top of page
  • Magnus Bakken

Easily query graphs and time-series data

Chrontext allows you to use a knowledge graph to query time series data in your existing database. This means you can use your existing models, expressed as a knowledge graph, to make time-series data accessible to your analysts. To make it easier to write queries accessing time-series, we have decided to add some syntactic sugar to the mix. Adding syntactic sugar means providing a convenient and simplified way to write something, avoiding repetition and improving accessibility.

In the query below, we are navigating a Solar Photovoltaic Power plant called "Eureka" to find every inverter, which converts DC power from the panels into AC power. Then, we find the time-series associated with the input DC power to each of these inverters, and specify aggregations every ten minutes. We have constructed an example Solar PV power plant using modelling principles using ISO/IEC 81346 (Reference Designation System) drafted by Statkraft, and a high resolution data-set from a NIST plant in Maryland, USA.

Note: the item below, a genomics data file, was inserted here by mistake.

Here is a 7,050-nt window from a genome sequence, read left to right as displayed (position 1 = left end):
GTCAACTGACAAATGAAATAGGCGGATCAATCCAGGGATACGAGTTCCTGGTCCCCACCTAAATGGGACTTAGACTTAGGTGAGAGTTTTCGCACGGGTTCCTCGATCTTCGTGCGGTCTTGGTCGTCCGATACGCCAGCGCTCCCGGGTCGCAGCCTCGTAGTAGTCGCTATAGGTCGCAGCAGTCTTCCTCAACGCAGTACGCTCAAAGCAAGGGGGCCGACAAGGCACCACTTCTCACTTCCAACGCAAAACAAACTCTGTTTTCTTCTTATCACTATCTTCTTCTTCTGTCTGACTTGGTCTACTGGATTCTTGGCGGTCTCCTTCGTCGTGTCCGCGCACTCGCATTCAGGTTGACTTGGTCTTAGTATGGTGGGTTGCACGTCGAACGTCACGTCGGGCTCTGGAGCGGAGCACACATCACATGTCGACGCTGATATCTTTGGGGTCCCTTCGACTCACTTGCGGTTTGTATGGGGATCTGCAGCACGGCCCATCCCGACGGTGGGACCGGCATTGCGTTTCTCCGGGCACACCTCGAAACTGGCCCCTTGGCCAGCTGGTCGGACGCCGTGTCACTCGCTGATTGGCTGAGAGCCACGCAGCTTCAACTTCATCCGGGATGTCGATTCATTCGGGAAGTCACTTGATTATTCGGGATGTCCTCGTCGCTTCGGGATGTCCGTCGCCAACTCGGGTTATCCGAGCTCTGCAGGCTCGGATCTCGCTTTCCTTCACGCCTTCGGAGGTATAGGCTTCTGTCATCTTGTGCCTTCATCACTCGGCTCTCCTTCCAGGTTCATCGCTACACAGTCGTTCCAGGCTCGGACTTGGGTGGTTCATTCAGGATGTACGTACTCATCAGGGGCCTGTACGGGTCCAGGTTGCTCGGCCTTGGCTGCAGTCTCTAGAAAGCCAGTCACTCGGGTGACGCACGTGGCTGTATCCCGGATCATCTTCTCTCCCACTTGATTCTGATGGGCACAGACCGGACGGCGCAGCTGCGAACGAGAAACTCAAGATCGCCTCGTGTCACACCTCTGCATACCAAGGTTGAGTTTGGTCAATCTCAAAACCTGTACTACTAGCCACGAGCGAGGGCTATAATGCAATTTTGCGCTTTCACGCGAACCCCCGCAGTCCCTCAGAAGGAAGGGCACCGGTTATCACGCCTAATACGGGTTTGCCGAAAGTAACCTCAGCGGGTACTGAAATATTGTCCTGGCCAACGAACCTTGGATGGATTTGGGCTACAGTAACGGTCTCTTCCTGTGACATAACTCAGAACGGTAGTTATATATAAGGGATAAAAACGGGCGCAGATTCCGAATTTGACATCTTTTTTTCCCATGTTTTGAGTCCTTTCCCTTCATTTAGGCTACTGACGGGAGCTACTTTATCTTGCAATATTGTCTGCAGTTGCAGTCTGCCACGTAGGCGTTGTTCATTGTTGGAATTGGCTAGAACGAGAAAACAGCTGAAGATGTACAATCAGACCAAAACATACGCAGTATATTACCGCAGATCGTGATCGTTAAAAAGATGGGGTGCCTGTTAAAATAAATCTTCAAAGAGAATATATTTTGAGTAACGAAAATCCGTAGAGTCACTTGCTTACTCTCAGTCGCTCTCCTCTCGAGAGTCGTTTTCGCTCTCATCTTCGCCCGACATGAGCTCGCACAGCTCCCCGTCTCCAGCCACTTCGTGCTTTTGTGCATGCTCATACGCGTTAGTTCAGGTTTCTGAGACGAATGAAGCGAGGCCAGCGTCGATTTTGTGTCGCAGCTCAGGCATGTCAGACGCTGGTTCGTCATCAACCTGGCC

In the background, we are fetching data from a graph database, and from an existing database where time-series are stored (here: Google Cloud BigQuery). The query results are provided to us as a DataFrame, in a nice and tidy format.

Of course, there is no power production in the middle of the night, but since chrontext provides a DataFrame as output, this time-series can be immediately visualized.

We view the query above as a virtual data product, which can be shared with the rest of the organization. In a forthcoming post, we will look at how we can construct a simple materialized data product containing some derived time series data, which is again accessible with a query.


Data Treehouse AS

Org. nr: 931 863 568


Kobben Incubator,
Forskningsparken i Vestfold,

Raveien 205,
3184 Borre,



  • LinkedIn
bottom of page